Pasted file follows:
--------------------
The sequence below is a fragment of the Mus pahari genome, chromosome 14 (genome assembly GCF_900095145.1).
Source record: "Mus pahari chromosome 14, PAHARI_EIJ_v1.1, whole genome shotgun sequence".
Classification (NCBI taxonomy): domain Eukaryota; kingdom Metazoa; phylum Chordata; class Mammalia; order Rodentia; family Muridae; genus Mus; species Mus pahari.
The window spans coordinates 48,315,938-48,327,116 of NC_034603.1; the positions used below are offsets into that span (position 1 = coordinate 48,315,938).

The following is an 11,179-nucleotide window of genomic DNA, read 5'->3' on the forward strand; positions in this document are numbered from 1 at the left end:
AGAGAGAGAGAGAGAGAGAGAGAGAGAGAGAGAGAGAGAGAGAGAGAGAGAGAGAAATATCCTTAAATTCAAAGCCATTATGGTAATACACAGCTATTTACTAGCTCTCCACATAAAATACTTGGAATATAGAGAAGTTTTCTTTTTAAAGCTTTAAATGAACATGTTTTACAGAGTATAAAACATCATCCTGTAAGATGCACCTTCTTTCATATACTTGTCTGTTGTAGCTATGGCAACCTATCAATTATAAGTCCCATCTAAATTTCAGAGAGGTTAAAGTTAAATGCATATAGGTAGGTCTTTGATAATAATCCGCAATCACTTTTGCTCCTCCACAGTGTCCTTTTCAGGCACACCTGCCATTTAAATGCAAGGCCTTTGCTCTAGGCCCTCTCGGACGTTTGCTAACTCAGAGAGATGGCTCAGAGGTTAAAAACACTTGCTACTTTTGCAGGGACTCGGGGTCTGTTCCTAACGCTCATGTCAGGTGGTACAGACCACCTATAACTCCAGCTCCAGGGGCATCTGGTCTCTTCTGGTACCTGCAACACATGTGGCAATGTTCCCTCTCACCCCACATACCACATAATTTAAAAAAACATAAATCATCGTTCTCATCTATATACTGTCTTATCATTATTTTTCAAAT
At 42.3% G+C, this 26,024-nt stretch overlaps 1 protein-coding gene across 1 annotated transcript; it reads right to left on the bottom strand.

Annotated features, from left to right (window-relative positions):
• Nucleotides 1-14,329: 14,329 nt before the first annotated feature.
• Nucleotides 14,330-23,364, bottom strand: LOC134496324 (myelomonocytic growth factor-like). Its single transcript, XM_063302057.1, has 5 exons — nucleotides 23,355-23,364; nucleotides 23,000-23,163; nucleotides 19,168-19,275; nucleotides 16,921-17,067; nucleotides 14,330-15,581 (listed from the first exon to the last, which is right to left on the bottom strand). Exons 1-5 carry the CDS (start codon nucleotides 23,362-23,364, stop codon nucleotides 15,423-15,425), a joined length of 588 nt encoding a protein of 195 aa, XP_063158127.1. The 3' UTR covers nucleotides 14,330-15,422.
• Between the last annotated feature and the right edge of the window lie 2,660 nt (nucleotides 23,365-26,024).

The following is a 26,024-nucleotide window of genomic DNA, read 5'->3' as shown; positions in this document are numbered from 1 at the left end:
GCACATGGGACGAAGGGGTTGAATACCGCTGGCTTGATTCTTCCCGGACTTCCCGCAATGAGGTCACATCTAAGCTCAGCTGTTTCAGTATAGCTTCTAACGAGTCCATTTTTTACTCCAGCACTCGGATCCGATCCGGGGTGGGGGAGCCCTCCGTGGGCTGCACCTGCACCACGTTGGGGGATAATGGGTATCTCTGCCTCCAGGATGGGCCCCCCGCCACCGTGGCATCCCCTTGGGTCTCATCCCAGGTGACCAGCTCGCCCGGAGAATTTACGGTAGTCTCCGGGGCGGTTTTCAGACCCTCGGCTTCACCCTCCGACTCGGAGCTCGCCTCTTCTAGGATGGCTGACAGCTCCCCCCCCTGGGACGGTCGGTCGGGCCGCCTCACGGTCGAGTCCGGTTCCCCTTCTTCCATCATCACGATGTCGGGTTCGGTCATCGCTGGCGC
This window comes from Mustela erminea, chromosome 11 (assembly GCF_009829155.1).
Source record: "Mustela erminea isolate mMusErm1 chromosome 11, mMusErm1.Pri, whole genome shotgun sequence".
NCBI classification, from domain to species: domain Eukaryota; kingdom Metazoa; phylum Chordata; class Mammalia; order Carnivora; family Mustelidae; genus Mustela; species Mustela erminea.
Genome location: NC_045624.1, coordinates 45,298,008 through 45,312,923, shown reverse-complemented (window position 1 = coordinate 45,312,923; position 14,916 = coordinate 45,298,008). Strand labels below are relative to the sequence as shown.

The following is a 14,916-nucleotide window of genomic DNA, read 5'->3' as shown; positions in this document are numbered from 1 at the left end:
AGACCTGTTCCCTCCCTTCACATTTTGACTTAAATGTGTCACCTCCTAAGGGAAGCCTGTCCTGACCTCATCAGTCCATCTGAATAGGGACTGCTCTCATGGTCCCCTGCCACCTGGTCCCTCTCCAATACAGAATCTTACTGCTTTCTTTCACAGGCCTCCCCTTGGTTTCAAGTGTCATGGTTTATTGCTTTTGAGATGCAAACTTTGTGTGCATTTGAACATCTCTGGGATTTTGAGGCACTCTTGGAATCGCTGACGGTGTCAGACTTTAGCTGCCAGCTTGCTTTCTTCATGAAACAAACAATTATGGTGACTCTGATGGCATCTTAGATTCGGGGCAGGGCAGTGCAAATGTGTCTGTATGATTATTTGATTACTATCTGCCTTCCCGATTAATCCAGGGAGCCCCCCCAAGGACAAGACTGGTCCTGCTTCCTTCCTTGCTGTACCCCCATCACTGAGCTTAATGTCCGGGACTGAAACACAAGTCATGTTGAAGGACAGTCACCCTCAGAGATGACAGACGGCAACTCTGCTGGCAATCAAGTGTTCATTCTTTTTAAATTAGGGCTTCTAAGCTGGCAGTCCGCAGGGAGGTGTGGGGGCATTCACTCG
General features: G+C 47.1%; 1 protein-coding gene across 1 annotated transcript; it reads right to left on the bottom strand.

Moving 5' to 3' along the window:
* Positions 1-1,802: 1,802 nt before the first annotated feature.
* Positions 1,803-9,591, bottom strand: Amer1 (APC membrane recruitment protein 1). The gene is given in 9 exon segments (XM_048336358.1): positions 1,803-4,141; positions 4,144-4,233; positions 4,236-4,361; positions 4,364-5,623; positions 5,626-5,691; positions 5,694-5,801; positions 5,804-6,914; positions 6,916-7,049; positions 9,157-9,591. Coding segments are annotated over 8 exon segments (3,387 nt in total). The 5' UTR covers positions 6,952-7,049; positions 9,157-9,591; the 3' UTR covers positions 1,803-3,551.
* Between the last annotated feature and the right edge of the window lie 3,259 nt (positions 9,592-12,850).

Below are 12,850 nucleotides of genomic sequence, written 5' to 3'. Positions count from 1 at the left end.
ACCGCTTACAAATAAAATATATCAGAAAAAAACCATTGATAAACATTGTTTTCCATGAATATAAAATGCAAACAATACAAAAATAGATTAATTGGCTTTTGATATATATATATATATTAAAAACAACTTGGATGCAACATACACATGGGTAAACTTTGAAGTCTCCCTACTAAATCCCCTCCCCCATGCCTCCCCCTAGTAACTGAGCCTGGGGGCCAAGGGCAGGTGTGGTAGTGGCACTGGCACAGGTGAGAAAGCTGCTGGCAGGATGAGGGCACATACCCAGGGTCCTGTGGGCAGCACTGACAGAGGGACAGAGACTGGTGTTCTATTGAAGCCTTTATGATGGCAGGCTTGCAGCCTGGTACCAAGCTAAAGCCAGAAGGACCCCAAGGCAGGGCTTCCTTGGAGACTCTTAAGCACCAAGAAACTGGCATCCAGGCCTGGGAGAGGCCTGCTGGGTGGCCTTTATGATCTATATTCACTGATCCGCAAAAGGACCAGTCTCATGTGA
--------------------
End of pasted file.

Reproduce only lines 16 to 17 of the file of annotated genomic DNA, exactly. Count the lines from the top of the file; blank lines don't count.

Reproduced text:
NCBI classification, from domain to species: domain Eukaryota; kingdom Metazoa; phylum Chordata; class Mammalia; order Carnivora; family Mustelidae; genus Mustela; species Mustela erminea.
Genome location: NC_045624.1, coordinates 45,298,008 through 45,312,923, shown reverse-complemented (window position 1 = coordinate 45,312,923; position 14,916 = coordinate 45,298,008). Strand labels below are relative to the sequence as shown.